The poets Manuel del PALACIO (1832-1895) and Federico BALART (1831-1905), though quite unlike in genius, won the esteem of their contemporaries. Palacio wrote excellent sonnets and epigrams. In his Leyendas y poemas he proved his mastery of Spanish diction; he had, moreover, the saving grace of humor which was so noticeably lacking in Zorrilla's legends. The poet and literary critic, Balart, achieved fame with his Dolores, in which he mourns with sincere grief the death of his beloved wife. Mention should also be made of the following poets who deserve recognition in this brief review of the history of Spanish lyric poetry: Vicente Wenceslao QUEROL (1836-1889), a Valencian, whose El eclipse, Cartas a Maria, and La fiesta de Venus, evince a remarkable technical skill and an unusual correctness of diction; Teodoro page xlii LLORENTE (cf. p. 279); Jose GALIANO ALCALA whose verses have delicate feeling and lively imagination; Emilio FERRARI (b. 1853), the author of Abelardo e Hipatia and Aspiracion; the pessimistic poets, Joaquin Maria de BARTRINA (1850-1880) and Gabino TEJADO; Salvador RUEDA (b. 1857), author of El bloque, En tropel and Cantos de la vendimia; and the poet and dramatist, Eduardo MARQUINA.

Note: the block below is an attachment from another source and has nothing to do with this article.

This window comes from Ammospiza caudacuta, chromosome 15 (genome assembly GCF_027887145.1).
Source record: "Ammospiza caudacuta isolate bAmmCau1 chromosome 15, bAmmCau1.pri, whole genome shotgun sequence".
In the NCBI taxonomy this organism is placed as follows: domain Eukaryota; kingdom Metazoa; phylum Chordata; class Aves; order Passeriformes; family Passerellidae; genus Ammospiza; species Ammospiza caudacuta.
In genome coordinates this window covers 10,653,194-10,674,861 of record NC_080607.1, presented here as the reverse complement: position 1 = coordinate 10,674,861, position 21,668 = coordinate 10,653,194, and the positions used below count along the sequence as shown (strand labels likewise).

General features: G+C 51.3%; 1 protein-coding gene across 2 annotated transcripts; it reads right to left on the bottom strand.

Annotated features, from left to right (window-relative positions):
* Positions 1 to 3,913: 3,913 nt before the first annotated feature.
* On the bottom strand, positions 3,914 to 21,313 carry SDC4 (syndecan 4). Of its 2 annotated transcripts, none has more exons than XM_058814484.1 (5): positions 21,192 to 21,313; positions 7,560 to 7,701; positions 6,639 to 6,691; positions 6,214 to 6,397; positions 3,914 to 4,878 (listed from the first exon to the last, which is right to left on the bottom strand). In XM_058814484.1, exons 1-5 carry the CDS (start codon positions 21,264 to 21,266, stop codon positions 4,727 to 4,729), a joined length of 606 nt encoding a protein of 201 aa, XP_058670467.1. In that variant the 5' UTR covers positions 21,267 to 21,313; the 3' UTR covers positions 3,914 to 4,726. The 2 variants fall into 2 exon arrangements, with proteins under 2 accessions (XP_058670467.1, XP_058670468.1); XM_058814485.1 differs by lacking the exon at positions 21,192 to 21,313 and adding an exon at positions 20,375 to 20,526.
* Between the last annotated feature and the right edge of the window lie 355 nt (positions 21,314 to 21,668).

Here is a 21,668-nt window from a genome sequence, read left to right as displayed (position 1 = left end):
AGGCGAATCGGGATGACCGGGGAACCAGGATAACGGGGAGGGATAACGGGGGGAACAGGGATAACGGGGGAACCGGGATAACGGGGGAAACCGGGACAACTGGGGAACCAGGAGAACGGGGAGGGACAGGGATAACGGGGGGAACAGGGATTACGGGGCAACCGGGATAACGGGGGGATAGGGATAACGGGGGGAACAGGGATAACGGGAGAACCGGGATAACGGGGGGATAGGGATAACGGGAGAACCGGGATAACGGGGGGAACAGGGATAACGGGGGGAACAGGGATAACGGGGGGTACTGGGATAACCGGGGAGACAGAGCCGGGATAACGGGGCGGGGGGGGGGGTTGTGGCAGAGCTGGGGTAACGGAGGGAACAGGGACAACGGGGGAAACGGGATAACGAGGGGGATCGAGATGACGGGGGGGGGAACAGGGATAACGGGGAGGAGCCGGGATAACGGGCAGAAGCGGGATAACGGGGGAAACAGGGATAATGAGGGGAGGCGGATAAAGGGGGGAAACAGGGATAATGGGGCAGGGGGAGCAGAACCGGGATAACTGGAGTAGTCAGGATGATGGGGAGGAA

After the death of Campoamor in the first year of the twentieth century, the title of doyen of Spanish letters fell by universal acclaim to Gaspar NUNEZ DE ARCE (1834-1903). Nunez de Arce was a lyric poet, a dramatist and a writer of polemics, but first of all a man of action. With him the solution of political and sociological problems was all-important, and his literary writings were mostly the expression of his sociological and political views. Nunez de Arce is best known for his Gritos del combate (1875), in which he sings of liberty but opposes anarchy with energy and courage. As a satirist he attacks the excesses of radicalism as well as the vices and foibles common to mankind.[5] As a poet he is neither original nor imaginative, and often his ideas are unduly limited; but he writes with a manly vigor that is rare amongst Spanish lyric poets, most of whom have given first place to the splendors of rhetoric.